“Not with you all alone do I seal this covenant… but with whomever is here, standing with us today before God, our Lord, and with whomever is not here with us today” Deuteronomy 9:13-14
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Moses is dying. With his final breath he calls everyone forward. "You are standing today, all of you" (Deuteronomy 9:9). Leaders and old men, women and children all come to hear these last words. Moses utters a strange phrase: "Not with you all alone do I seal this covenant... but with whomever is here, standing with us."
Not with you all alone? Who else can Moses be referring to? Even the infants have come for this speech. Who stands listening, yet is not among the crowd? Perhaps that is us, you and me, and whoever reads this Torah throughout the generations. We are the hidden audience who listen in the desert amid the throng.
Moses's words become stranger still: "And with whomever is not here with us today." Moses can reasonably speak of sealing the covenant with every Jew who reads these words of Torah, but who are the "not-here" and how can he promise that they too will seal this covenant?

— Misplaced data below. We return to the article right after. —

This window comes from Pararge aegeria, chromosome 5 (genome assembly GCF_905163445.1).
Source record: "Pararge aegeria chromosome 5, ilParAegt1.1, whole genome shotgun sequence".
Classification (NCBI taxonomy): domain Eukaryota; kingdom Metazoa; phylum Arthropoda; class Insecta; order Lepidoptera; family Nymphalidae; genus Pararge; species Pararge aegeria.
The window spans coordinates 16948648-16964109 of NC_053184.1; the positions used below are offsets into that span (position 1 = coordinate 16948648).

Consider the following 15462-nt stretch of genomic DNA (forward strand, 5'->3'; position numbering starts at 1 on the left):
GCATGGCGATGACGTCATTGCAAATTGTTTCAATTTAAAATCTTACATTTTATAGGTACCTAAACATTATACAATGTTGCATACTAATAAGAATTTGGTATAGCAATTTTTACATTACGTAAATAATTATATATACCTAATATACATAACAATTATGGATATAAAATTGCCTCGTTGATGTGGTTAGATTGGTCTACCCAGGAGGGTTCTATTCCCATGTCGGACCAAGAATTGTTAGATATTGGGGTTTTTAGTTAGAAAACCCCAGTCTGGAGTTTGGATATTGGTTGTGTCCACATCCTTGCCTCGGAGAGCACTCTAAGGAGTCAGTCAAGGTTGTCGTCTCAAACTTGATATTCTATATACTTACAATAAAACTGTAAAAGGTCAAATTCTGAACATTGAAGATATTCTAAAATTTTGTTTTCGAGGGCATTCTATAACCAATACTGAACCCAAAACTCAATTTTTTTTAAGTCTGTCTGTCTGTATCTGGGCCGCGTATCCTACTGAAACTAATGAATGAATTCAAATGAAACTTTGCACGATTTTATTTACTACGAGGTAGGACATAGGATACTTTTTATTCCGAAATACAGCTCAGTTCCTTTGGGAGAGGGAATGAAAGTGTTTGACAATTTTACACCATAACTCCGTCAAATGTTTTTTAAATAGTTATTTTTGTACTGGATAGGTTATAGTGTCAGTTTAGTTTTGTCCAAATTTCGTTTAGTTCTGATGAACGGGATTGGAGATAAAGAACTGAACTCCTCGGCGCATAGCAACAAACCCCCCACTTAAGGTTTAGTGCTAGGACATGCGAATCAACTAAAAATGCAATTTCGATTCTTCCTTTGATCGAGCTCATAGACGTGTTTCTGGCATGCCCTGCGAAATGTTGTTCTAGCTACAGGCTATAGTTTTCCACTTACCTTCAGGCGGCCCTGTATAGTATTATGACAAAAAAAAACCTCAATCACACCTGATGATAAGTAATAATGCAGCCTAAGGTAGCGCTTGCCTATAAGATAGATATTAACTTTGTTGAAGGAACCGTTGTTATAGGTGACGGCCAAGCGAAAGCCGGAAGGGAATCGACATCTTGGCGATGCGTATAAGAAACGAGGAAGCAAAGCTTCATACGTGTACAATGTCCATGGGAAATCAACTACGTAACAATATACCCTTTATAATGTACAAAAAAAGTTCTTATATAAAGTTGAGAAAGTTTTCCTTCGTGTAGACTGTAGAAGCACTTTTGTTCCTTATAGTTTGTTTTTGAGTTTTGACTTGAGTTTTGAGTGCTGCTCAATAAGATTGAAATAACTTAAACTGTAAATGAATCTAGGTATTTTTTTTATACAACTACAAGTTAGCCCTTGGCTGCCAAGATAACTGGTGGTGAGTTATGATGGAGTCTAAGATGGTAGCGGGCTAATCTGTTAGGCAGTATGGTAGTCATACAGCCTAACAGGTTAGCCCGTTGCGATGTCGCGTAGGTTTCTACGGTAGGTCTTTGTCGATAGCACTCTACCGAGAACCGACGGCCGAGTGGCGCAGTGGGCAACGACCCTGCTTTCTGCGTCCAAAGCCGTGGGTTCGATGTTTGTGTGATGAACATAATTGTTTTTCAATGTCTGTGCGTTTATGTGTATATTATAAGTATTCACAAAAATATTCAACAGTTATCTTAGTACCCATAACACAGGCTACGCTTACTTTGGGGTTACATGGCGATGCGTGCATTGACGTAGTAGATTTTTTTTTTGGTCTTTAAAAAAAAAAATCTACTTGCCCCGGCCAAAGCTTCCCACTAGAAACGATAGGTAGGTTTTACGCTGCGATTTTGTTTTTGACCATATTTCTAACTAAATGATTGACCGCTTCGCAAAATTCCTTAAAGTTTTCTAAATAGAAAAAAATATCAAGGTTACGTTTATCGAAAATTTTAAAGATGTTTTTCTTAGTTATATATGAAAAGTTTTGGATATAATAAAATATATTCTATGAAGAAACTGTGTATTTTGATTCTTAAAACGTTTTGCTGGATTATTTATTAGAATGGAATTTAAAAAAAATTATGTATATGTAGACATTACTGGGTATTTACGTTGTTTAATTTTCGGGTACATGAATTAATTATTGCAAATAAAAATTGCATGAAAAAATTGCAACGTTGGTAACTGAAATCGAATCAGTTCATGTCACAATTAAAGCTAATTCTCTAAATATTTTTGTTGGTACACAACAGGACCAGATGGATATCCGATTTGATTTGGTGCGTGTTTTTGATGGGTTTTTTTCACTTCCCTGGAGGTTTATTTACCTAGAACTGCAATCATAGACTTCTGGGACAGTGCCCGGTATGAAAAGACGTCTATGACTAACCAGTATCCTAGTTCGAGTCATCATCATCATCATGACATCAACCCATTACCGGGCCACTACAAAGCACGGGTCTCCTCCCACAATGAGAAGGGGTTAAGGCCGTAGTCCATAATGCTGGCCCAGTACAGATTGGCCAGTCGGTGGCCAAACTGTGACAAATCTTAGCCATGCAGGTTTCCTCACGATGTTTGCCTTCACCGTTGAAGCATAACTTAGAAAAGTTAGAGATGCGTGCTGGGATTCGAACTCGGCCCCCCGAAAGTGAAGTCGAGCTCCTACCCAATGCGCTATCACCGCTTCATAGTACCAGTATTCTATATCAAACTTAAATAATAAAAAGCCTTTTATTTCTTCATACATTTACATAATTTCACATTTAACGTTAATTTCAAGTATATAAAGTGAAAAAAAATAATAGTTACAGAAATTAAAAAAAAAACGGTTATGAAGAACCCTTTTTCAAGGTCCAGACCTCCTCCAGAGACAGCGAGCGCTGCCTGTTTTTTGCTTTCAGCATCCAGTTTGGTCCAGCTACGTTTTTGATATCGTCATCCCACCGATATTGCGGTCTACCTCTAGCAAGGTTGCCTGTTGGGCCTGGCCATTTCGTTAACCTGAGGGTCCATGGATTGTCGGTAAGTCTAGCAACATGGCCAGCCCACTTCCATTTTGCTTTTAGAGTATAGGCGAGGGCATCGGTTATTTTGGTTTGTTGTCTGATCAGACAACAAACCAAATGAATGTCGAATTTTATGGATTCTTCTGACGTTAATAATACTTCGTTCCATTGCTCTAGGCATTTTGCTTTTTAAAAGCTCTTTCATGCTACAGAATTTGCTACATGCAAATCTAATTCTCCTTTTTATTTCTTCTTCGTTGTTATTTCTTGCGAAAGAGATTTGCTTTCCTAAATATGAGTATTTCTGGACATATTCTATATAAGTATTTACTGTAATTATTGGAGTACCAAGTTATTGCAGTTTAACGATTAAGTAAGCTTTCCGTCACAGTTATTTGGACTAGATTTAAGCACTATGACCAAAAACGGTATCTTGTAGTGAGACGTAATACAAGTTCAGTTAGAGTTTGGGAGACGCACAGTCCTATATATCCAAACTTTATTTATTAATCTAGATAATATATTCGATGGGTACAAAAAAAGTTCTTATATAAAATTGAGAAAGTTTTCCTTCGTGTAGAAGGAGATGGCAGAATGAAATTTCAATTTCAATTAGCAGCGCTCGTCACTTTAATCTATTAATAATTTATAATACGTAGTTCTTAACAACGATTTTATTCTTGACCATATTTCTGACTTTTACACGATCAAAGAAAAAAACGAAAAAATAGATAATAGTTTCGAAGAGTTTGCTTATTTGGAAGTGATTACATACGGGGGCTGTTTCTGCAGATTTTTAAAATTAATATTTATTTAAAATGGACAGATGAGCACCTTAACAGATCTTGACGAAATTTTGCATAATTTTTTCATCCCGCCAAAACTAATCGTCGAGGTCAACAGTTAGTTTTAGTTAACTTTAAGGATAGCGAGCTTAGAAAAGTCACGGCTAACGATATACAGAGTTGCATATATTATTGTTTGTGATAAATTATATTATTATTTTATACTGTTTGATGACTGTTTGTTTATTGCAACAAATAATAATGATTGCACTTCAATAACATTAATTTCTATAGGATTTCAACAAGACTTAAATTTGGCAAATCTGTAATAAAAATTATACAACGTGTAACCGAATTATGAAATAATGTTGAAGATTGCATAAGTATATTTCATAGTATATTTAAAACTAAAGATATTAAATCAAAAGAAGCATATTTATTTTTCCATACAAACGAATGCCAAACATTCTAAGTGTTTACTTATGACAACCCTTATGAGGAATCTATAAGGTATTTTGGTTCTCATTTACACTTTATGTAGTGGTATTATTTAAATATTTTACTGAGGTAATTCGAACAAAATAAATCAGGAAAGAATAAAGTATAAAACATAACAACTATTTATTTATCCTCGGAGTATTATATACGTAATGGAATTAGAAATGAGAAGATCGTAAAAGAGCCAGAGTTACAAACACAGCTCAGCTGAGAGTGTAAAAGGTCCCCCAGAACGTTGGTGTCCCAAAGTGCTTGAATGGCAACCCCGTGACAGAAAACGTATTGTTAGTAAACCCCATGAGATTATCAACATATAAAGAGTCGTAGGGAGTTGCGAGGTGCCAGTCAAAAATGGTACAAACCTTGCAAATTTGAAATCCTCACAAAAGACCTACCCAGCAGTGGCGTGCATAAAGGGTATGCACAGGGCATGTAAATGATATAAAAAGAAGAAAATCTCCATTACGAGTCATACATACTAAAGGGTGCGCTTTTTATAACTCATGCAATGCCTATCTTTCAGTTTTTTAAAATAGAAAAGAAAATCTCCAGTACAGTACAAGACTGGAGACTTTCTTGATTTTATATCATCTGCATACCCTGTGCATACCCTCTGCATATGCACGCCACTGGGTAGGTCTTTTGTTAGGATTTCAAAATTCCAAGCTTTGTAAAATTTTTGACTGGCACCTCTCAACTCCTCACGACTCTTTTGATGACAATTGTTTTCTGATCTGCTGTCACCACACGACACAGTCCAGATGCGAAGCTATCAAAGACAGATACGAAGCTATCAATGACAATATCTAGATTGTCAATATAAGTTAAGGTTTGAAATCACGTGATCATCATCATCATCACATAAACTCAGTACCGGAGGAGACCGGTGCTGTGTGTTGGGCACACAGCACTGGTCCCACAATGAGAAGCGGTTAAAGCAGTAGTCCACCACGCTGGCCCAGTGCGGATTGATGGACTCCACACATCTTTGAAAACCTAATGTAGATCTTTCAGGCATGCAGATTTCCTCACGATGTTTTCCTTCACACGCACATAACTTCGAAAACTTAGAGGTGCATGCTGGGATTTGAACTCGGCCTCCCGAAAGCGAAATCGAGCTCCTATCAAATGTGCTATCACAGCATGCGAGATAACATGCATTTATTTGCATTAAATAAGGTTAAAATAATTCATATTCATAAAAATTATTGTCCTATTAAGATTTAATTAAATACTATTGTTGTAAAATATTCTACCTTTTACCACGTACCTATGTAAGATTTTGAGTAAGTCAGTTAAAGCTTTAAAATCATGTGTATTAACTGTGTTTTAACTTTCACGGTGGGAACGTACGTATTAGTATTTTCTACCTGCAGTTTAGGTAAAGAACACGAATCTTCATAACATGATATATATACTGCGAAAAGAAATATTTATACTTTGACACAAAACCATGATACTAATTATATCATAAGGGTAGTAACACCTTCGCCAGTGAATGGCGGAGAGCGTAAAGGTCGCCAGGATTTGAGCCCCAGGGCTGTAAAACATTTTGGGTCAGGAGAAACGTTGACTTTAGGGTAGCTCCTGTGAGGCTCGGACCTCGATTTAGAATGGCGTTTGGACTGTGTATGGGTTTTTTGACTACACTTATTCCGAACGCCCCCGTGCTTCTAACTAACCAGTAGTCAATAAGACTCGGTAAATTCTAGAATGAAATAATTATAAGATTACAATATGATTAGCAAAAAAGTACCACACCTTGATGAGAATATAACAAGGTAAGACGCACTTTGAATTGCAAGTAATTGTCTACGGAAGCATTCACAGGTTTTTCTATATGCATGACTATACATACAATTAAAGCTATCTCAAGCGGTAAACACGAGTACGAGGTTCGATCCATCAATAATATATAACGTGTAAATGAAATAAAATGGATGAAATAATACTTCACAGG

There is a two-fold kabbalistic concept : every Jew is bound to one of the 600,000 souls that left Egypt, and each of these 600,000 souls is connected to a unique letter in the Torah scroll. Unfortunately, the numbers don't add up. There are little more than 300,000 letters in the Torah. Where are the rest of the letters for the other souls?
A friend offered an elegant solution: include the blank-spaces and the sum is equivalent to 600,000. Our Torah is not only exacting with each letter, but also in the spacing between each word and paragraph. Some of us are connected to letters - we proclaim our Judaism externally - and some of us are connected to blank-spaces with a Judaism that lives deeply within. Moses speaks to us all.The covenant binds together both those who are "there" with those who are "not-there", letters with blank parchment. In the Torah, there is space for every Jew.